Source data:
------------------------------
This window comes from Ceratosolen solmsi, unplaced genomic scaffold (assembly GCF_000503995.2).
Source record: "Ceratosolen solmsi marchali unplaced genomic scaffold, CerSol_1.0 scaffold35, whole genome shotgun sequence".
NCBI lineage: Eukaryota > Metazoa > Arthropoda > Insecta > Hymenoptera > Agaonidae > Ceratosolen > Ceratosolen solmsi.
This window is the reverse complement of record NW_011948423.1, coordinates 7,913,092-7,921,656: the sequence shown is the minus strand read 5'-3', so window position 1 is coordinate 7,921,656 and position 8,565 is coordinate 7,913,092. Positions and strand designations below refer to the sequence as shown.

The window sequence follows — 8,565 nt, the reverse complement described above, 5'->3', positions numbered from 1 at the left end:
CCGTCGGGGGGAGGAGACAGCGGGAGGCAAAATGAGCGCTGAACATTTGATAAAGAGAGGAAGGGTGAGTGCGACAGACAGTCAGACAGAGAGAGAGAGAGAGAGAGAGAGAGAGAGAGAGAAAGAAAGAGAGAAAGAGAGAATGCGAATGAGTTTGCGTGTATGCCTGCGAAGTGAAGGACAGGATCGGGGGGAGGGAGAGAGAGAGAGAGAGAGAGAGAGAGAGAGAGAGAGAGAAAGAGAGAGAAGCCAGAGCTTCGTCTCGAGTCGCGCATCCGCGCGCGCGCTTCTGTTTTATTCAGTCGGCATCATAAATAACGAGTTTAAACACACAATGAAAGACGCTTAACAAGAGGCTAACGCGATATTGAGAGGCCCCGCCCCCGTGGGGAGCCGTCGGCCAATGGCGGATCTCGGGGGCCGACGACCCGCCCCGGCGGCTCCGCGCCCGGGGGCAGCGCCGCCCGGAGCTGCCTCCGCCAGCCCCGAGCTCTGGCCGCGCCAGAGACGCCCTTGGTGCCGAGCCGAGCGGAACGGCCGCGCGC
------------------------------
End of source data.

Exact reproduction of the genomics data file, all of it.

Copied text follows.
This window comes from Ceratosolen solmsi, unplaced genomic scaffold (assembly GCF_000503995.2).
Source record: "Ceratosolen solmsi marchali unplaced genomic scaffold, CerSol_1.0 scaffold35, whole genome shotgun sequence".
NCBI lineage: Eukaryota > Metazoa > Arthropoda > Insecta > Hymenoptera > Agaonidae > Ceratosolen > Ceratosolen solmsi.
This window is the reverse complement of record NW_011948423.1, coordinates 7,913,092-7,921,656: the sequence shown is the minus strand read 5'-3', so window position 1 is coordinate 7,921,656 and position 8,565 is coordinate 7,913,092. Positions and strand designations below refer to the sequence as shown.

The window sequence follows — 8,565 nt, the reverse complement described above, 5'->3', positions numbered from 1 at the left end:
CCGTCGGGGGGAGGAGACAGCGGGAGGCAAAATGAGCGCTGAACATTTGATAAAGAGAGGAAGGGTGAGTGCGACAGACAGTCAGACAGAGAGAGAGAGAGAGAGAGAGAGAGAGAGAGAGAAAGAAAGAGAGAAAGAGAGAATGCGAATGAGTTTGCGTGTATGCCTGCGAAGTGAAGGACAGGATCGGGGGGAGGGAGAGAGAGAGAGAGAGAGAGAGAGAGAGAGAGAGAGAGAAAGAGAGAGAAGCCAGAGCTTCGTCTCGAGTCGCGCATCCGCGCGCGCGCTTCTGTTTTATTCAGTCGGCATCATAAATAACGAGTTTAAACACACAATGAAAGACGCTTAACAAGAGGCTAACGCGATATTGAGAGGCCCCGCCCCCGTGGGGAGCCGTCGGCCAATGGCGGATCTCGGGGGCCGACGACCCGCCCCGGCGGCTCCGCGCCCGGGGGCAGCGCCGCCCGGAGCTGCCTCCGCCAGCCCCGAGCTCTGGCCGCGCCAGAGACGCCCTTGGTGCCGAGCCGAGCGGAACGGCCGCGCGC